Some years ago, I replaced the crankshaft in my Falco's engine -- my fault, not Lycoming's -- and that, of course, involved disassembly/reassembly of the block. It was a scary prospect, since I had never done such a job before, but with the help of a watchful mechanic friend and Lycoming's so-called "Overhaul Manual," I did the job cleanly and carefully, and the engine ran just fine. Still is.
In fact, it's soon to power a brave professional ferry pilot on a flight from Portland, Oregon to Sydney, Australia, via a loop around the Aleutians, Midway and a variety of other islands. My Falco's owner, Bob Hendry, is an Ozzie and has moved back to the old sod after a hectic and rewarding sales career as one of Cisco's longest-term employees -- his badge numbered in the low hundreds -- and his Falco will follow him, God and a ferry tank willing.
But starting the Porsche's engine for the first time after its rebuild was far scarier than firing up the Falco. For one thing, a 911 engine is even more expensive than a Lycoming, particularly with the trick cylinders, pistons, cams and valves I'd installed. For another, the clearances, timings and working tolerances of a Porsche are more critical than a Lycoming's. Germans work in micrometers. Williamsportians work in give-or-take-a-few-thou.
Prime, crank (with one set of sparkplugs removed), get a good oil-pressure reading, replace the plugs, and stand by with the fire extinguishers and waterbuckets.
Why the five-gallon Spackle buckets filled with water? Because 35 years ago, when I was an enthusiastic Aston Martin DB-4 owner, I had a friend who spent two years building a very special DB-4 that he re-engined with one of the rare engines that Aston had built to race in, of all things, the Indy 500. Aston's venture went nowhere -- I don't think they even qualified a car -- but the leftover engines were about as strong a DB-4 straight-six as you could find.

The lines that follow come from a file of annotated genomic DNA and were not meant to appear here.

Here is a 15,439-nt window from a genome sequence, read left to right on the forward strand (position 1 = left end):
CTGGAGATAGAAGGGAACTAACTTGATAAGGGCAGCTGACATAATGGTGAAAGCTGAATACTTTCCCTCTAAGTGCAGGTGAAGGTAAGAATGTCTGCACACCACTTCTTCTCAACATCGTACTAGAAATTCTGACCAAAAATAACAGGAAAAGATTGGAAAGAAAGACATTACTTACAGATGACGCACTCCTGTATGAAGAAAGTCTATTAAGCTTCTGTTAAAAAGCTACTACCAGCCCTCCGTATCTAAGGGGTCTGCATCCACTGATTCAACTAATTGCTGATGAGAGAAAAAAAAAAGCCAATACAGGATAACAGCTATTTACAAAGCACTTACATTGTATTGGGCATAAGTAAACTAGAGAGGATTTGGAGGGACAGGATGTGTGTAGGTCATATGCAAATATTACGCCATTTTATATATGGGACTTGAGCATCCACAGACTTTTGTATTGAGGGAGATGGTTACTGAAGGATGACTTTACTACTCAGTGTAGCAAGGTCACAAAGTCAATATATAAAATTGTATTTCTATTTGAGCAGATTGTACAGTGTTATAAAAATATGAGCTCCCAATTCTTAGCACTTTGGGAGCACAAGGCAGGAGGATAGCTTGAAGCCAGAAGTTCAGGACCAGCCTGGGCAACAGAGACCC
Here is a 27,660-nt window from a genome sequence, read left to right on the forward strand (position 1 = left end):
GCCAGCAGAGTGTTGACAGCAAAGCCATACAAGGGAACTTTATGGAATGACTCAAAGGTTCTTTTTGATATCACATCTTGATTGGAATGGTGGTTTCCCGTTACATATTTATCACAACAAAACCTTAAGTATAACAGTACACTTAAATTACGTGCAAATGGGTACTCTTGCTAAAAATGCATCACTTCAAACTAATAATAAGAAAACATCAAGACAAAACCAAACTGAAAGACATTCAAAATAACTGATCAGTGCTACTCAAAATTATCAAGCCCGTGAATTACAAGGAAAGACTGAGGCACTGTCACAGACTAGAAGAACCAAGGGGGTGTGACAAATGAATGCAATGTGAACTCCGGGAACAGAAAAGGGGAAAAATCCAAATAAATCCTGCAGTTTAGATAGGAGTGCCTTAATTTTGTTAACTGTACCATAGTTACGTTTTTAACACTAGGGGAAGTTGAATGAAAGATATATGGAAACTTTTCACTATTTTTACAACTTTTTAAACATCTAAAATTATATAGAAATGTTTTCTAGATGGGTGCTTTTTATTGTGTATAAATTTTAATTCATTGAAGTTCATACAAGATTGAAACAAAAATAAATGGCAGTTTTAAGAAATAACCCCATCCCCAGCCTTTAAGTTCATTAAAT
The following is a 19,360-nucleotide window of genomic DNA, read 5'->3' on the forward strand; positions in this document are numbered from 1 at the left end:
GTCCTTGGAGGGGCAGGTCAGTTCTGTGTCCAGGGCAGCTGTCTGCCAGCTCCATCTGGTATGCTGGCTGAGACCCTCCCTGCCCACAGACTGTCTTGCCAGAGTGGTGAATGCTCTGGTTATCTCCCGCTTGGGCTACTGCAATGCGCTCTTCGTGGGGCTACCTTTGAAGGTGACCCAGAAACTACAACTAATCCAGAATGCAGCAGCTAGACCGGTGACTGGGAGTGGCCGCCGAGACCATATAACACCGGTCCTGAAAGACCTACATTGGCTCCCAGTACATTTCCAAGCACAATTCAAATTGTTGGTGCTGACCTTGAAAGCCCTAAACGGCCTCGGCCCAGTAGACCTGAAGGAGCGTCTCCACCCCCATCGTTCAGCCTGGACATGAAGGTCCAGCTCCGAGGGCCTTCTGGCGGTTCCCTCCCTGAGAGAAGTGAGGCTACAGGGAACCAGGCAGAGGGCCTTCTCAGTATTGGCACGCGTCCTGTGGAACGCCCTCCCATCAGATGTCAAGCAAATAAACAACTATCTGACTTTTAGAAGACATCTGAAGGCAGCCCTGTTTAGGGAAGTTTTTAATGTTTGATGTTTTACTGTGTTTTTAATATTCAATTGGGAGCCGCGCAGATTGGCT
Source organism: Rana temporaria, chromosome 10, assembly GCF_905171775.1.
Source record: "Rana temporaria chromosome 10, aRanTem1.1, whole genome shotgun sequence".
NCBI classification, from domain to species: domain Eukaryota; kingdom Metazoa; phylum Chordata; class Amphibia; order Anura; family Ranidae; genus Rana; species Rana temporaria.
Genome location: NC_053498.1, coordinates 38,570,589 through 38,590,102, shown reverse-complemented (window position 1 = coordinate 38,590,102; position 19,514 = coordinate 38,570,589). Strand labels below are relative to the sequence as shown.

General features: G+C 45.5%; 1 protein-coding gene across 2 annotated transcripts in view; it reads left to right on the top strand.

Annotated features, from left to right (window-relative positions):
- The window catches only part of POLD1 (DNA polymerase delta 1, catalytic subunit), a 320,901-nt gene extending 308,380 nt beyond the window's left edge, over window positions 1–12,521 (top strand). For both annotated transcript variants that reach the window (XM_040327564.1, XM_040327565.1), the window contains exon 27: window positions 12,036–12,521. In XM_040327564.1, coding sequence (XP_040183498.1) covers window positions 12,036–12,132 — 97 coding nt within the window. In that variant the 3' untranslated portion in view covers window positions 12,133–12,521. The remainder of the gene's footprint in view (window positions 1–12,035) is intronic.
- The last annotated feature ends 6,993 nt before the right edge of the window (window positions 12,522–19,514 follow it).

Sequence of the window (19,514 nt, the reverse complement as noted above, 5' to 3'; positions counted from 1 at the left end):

So Walter Jezewski worked for 24 months building the ultimate DB-4, and finally, one bitter-cold January evening, wheeled it out of his shop -- on the Upper East Side of Manhattan, which is about like having a hangar facing Central Park -- and tried to fire it up. Prime, crank, sputter, fart, pop, prime, crank, fart, backfire, BONFIRE.
Walter's very special DB-4 burned to the ground, its aluminum body literally melting. Nobody had thought to consider the consequences of a strong backfire through three flooded, double-throat Weber carburetors.
Well, I had two huge triple-throat PMO carbs (21st century Weber copies) on the 911, and I wasn't about to make that mistake. So I made sure to have a friend standing by the buckets while he watched for major first-start oil leaks. It was my neighbor Jim Catalano, who like me crosses vehicular lines: in one of his two rustic garages he has a rare Lotus Elite S2 that he restored, in the other is a 1930s Fleet biplane undergoing a total rebuild to join the J3 and Aeronca Defender that he's already flying.
|"The strings hanging from my ears are attached to racer earplugs; I was timing the engine at 6,000 rpm and the noise is unbearable. (Actually, the engine is stopped in the photo, as you can see from the visible fanblades...)"|
We didn't need the water. The engine started just fine, although it was almost as complex a procedure as starting a radial. Racing carburetors have no chokes -- remember chokes? -- and there's no such thing as a primer on a car, so starting a carbureted engine in December involves a judicious amount of accelerator-pumping, cranking, re-cranking and persuading.
Finally, with only basic static ignition timing done, the engine came to life and grumbled through its stainless-steel headers and into a "muffler" that's more a collector box with twin four-inch-diameter outlet pipes. I was so thrilled I called my daughter at college -- she'll be the driver when we put the car on the track -- and made her listen to the bark.
And then I called my wife. After all, permission to restore the car had been her present to me. But wouldn't you know, busy magazine exec that she is, she was "in a meeting."
So I made her baffled secretary listen. "Ah, gee, that's
very nice, Mr. Wilkinson, I guess. I'll be sure to let Susan know"